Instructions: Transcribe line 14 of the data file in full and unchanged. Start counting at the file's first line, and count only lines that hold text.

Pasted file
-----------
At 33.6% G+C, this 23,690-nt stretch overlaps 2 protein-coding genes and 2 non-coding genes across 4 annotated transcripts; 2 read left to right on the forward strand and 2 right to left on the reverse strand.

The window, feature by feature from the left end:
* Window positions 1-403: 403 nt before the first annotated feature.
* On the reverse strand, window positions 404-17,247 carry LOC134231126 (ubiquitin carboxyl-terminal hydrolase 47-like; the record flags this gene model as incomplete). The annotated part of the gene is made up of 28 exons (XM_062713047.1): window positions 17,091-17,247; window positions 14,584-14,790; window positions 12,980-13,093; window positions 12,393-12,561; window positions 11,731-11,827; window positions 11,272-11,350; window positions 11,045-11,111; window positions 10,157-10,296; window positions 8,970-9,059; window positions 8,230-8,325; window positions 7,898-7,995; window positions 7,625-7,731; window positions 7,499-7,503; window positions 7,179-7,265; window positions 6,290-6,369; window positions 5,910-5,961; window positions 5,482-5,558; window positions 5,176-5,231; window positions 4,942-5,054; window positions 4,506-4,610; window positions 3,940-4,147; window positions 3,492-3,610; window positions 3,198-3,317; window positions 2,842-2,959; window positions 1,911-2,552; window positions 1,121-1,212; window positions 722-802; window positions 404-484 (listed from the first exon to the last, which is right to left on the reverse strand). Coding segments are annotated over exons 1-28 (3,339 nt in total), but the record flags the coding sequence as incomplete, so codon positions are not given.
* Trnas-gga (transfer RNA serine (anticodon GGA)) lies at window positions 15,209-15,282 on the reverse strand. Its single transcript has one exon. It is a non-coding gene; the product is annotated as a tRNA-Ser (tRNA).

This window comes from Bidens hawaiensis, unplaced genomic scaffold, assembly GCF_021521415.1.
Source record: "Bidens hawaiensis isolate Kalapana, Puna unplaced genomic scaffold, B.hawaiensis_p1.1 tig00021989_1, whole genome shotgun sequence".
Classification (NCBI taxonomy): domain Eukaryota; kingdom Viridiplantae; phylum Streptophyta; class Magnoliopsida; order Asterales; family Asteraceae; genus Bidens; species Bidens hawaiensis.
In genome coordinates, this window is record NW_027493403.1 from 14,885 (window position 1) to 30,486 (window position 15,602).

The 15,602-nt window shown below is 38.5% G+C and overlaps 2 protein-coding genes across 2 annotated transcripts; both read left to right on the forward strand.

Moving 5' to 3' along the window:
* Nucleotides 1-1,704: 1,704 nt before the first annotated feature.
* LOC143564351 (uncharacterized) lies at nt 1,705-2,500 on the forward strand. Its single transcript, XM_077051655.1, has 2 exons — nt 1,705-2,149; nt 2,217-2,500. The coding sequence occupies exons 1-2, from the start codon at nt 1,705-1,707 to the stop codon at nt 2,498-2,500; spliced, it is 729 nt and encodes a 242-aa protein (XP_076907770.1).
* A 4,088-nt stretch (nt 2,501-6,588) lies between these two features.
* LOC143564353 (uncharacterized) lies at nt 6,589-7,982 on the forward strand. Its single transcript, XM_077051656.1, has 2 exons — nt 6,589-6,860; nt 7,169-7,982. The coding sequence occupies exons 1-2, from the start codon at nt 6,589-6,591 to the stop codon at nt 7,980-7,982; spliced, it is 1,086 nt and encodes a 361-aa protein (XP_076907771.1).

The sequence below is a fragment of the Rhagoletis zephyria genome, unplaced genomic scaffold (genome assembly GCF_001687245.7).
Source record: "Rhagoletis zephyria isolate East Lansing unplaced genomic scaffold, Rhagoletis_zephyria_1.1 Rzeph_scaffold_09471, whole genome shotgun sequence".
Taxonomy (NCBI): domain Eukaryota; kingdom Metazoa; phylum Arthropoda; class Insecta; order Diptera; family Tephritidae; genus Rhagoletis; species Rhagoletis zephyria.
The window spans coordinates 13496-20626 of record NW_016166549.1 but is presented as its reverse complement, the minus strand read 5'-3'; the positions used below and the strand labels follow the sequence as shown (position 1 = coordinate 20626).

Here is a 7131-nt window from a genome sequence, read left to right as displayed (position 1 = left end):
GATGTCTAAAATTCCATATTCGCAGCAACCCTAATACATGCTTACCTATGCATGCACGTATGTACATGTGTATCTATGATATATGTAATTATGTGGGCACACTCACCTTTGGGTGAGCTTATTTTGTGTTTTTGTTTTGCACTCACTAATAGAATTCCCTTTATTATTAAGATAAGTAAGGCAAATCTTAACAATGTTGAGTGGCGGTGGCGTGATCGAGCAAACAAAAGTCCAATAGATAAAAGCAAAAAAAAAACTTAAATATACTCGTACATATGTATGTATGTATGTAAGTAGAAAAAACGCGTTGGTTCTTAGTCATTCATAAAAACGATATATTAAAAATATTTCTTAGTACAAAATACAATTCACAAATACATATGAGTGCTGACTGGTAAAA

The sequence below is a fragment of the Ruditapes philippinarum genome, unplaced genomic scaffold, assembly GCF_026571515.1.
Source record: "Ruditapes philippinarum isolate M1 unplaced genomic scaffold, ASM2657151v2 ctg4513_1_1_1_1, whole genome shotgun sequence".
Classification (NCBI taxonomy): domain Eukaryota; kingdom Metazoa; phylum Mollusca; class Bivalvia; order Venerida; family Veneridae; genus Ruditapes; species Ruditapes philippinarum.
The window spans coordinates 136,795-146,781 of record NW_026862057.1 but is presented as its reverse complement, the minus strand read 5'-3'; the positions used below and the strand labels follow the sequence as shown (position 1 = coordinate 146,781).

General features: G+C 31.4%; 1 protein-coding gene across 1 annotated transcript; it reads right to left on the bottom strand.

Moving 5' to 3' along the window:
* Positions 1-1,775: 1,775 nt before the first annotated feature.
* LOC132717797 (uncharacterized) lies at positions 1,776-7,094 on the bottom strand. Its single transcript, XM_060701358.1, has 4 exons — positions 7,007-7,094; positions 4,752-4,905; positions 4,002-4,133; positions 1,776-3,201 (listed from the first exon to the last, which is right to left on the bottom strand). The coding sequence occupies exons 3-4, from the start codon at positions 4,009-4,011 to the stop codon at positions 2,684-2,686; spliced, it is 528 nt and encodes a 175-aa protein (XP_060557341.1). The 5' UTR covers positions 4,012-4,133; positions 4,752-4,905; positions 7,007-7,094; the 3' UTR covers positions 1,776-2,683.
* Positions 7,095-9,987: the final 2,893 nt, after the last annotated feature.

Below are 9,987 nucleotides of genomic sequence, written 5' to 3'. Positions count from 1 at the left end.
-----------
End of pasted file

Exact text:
* A 4,088-nt stretch (nt 2,501-6,588) lies between these two features.